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Irréversible: Straight Cut Review – Just As Brutal Two Decades Later

Irreversible Straight Cut Joshua

The experimental filmmaking style of Gaspar Noé’s controversial Irréversible, gets slightly less experimental with the director’s recent recut of the film. Irréversible: Straight Cut takes the reversed storytelling of the original and re-reverses it for a linear, chronological look at the film over two decades later. The results are interesting, creating what is, of course, a more cohesive experience while losing some of the chaos that defines it.

We’re tackling this review a little differently, by publishing two separate reviews from two unique experiences. One review is from somebody who has seen the original film and is familiar with the work of Gaspar Noé; that’s this review written by me. And one review is from somebody who’s going in completely blind and uninitiated. That review, written by Elliott Wishnefsky, can be read here.

The Plot

The film follows Alex (Monica Bellucci) and Marcus (Vincent Cassel), a seemingly happy couple spending the night out drinking and dancing. The pair are joined by Alex’s ex-boyfriend, Pierre (Albert Dupontel). It’s an unconventional, and at times awkward, grouping as the three openly and publicly discuss prior sexual encounters with one another. When Alex is attacked by a stranger, in a manner than can only be described as brutal and unspeakable, Marcus and Pierre embark on a rage fueled quest for revenge.

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From Left to Right: Pierre (Dupontel), Alex (Bellucci) and Marcus (Cassel) in Irréversible: Straight Cut

The Critique

Premiering on opening night of Cannes back in 2002, Irréversible quickly caused an uproar and became a significant talking point among festival goers. Few filmmakers are as skilled at crafting controversy through their art as Noé, perhaps rivaled only by Lars von Trier or Harmony Korine. The two major points of discussion were the film’s nearly unwatchable depiction of sexual assault (we’ll come back to that), and it’s unique, reversed style of story telling.

The film unfolds nearly exclusively through uncut, single take scenes. When told in reverse, this helped tremendously by allowing viewers to easily follow each jump backwards in the story; each new scene represented a moment further into the past. Now told in chronological order, the extended, one shot style of filming remains impressive for the necessary skill required from all involved to achieve it. This is especially true for the scenes taking place in a moving vehicle, as the camera transitions in and out of various windows, perfectly choreographed to capture the erratic mindset of Marcus while eliciting a befuddled “How’d they do that?” from its viewers.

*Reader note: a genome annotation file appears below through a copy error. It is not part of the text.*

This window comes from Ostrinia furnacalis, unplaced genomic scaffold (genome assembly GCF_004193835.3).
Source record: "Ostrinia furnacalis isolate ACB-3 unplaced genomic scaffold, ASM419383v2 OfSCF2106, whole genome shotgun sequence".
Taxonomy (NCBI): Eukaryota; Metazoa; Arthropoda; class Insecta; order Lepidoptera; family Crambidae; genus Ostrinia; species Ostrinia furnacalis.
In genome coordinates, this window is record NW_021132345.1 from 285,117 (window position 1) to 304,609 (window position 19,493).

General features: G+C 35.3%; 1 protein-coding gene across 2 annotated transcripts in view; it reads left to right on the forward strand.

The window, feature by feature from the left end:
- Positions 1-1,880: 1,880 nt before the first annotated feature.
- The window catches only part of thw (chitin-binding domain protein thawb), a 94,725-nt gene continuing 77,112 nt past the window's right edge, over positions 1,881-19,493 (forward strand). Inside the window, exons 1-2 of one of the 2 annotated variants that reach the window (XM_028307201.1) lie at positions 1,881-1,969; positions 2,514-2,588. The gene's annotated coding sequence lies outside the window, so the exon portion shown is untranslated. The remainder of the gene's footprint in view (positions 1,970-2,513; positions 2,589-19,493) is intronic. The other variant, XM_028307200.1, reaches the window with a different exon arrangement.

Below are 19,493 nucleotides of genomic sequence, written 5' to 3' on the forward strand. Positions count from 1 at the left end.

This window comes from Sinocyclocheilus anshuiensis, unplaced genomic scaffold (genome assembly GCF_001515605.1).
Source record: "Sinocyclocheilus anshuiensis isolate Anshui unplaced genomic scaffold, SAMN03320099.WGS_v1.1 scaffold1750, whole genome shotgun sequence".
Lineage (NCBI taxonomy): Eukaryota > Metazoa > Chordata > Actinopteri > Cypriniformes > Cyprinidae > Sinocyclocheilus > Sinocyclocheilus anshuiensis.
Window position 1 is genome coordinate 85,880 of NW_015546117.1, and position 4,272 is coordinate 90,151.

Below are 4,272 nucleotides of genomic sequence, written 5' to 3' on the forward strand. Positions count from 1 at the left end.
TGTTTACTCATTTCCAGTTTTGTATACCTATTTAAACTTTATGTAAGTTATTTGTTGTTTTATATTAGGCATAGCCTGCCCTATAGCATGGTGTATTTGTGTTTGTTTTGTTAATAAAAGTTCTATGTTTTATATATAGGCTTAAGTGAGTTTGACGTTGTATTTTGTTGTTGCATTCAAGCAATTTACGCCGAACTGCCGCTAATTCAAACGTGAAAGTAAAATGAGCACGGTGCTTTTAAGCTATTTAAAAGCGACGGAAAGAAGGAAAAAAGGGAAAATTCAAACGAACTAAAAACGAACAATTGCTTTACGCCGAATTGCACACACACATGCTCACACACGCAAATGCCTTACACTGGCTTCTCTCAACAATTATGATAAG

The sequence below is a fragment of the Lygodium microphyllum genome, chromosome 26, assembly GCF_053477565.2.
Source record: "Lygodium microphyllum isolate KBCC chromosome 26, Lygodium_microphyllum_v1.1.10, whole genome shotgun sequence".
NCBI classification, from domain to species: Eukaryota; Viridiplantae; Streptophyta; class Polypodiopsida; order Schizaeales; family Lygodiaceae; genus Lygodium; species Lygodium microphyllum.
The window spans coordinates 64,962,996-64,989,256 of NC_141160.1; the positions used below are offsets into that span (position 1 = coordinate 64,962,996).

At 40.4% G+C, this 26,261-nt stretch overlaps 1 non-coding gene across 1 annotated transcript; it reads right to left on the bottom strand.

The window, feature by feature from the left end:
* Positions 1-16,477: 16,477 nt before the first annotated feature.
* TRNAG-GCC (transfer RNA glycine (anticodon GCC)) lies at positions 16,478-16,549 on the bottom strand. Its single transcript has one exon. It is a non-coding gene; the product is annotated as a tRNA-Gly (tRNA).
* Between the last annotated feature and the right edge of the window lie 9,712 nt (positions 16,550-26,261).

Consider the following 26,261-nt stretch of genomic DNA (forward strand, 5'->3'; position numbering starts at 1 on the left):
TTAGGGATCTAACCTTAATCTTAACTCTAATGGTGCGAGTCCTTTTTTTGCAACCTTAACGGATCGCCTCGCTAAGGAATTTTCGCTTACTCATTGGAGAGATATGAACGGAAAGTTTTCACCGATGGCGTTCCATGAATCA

Irréversible is also unique in the way it captures and portrays dread. By showing the chaos and the violence first, then forcing viewers backwards to a time of happiness, audiences are left with the nausea inducing knowledge that this happiness is fleeting, and that unimaginable horrors — horrors we have already witnessed — are very near. In contrast, Irréversible: Straight Cut loses that element of unease. That’s not to say Straight Cut is any easier to watch; far from it. Noé sets out to create a wholly uncomfortable viewing experience and he succeeds on many levels.

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Pierre (Dupontel) and Marcus (Cassel) in Irréversible: Straight Cut

From the very beginning, with the bright flashing strobe of its opening credits, its established that watching this film will be an experience of sensory overload. As Marcus and Pierre venture down the rabbit hole towards madness, viewers are dragged along with them. Swirling camera movements and dizzying transitions are utilized to take audiences into the manic and frenzied world of drugs, hatred a vengeance. Noé has a way of putting his audience into the roles of his characters in their most vulnerable states.

The film’s most infamous scene, the brutal depiction of sexual assault and battery against Alex, is equally as horrendous whether experienced forwards or reversed. Even having seen the original film, albeit several years ago, I was unprepared. Utilizing the film’s style of long, uncut scenes, audiences are forced to remain with Alex throughout the entirety of her assault. The camera remains unflinchingly fixed upon a nightmare that just like Alex, viewers are unable to wake up from for an unprecedented (approximately) eight minutes.

In Conclusion

Irréversible: Straight Cut is a film that is hard to love, difficult to like, but impossible to ignore. An experiment in story telling that succeeds in creating an experience like no other. Whether you walk away saying you “enjoyed” the film or not, you have to respect the craft and the accomplishment of it. I admittedly went into Straight Cut a bit hesitant, asking myself why Noé would want to take away the primary element that makes Irréversible what it is. The truth is that it’s an entirely new observation of a difficult to endure, yet significant piece of cinema.


8 Out of 10

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Written by Joshua Ryan

Joshua Ryan is the Creative Coordinator and Head Film Critic for FandomWire. He's a member of the Critics Choice Association and spokesperson for the Critics Association of Central Florida. Joshua is also one of the hosts of the FandomWire review based Podcast, Cinema Stubs.

Twitter: @MrMovieGuy86 Instagram: @MrMovieGuy86